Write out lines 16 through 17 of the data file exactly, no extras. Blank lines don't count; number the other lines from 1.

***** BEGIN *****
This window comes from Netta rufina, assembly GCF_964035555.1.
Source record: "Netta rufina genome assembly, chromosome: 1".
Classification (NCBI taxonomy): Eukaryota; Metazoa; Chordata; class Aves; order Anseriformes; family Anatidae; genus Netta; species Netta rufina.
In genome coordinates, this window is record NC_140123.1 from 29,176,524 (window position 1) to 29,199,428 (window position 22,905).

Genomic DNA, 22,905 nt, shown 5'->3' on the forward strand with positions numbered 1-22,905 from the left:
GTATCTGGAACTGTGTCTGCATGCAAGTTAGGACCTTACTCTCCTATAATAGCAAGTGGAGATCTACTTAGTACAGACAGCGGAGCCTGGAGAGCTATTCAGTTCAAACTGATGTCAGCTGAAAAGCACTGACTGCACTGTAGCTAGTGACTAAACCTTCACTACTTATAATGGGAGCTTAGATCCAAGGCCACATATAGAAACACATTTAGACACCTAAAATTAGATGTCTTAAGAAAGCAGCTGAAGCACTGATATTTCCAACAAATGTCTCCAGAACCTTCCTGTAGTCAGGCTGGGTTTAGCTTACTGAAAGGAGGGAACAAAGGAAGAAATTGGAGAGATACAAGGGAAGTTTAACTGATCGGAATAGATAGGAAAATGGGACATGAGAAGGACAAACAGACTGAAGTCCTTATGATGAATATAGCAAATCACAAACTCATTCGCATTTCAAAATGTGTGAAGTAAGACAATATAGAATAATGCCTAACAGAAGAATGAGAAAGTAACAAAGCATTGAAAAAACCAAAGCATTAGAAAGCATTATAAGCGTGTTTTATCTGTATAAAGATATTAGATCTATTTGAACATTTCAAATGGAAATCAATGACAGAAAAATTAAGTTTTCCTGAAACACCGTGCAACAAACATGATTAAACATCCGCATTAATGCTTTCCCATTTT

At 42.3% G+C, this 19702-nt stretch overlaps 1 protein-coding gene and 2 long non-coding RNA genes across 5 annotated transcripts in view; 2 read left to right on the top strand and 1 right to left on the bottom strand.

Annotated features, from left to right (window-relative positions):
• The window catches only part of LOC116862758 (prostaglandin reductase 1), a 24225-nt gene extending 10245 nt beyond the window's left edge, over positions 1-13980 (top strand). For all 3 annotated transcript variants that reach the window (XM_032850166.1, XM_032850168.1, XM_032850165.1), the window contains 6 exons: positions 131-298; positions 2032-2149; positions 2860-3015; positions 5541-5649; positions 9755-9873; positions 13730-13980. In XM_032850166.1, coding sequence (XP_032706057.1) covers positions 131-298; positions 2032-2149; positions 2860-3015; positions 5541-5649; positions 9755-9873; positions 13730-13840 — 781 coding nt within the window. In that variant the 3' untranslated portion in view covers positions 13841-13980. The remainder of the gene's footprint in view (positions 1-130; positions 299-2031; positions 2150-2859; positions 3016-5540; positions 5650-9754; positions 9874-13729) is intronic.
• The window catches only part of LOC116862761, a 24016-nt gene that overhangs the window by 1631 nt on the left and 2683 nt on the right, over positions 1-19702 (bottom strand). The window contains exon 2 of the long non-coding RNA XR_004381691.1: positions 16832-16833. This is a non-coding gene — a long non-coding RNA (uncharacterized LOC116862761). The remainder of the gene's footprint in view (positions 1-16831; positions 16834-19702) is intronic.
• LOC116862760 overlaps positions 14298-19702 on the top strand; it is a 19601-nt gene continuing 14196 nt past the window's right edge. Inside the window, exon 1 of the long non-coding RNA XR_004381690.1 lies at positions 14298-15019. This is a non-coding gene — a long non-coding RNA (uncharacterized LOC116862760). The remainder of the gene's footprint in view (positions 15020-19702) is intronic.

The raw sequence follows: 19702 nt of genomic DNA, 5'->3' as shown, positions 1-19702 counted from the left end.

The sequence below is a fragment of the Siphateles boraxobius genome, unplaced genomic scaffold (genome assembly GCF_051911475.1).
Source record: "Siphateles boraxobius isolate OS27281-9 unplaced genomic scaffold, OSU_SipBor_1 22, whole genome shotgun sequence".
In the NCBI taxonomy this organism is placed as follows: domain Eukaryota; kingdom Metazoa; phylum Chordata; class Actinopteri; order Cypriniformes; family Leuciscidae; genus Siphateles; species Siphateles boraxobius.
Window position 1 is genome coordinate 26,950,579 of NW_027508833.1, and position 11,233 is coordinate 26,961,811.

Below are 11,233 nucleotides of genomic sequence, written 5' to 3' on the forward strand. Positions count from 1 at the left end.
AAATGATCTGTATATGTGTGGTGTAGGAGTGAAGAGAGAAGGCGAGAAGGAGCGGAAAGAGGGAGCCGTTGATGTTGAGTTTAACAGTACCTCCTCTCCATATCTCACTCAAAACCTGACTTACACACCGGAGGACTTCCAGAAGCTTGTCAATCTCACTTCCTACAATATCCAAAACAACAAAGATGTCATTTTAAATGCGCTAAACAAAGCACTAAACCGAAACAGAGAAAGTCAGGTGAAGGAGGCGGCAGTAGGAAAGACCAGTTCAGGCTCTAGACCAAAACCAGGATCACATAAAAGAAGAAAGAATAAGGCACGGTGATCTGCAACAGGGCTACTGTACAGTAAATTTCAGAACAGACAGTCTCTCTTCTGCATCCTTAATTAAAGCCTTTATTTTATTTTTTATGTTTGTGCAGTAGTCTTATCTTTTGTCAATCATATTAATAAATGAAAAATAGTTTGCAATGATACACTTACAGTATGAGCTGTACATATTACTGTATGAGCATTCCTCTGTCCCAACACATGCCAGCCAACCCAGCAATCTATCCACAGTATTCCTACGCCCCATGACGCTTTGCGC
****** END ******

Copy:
Window position 1 is genome coordinate 26,950,579 of NW_027508833.1, and position 11,233 is coordinate 26,961,811.

Below are 11,233 nucleotides of genomic sequence, written 5' to 3' on the forward strand. Positions count from 1 at the left end.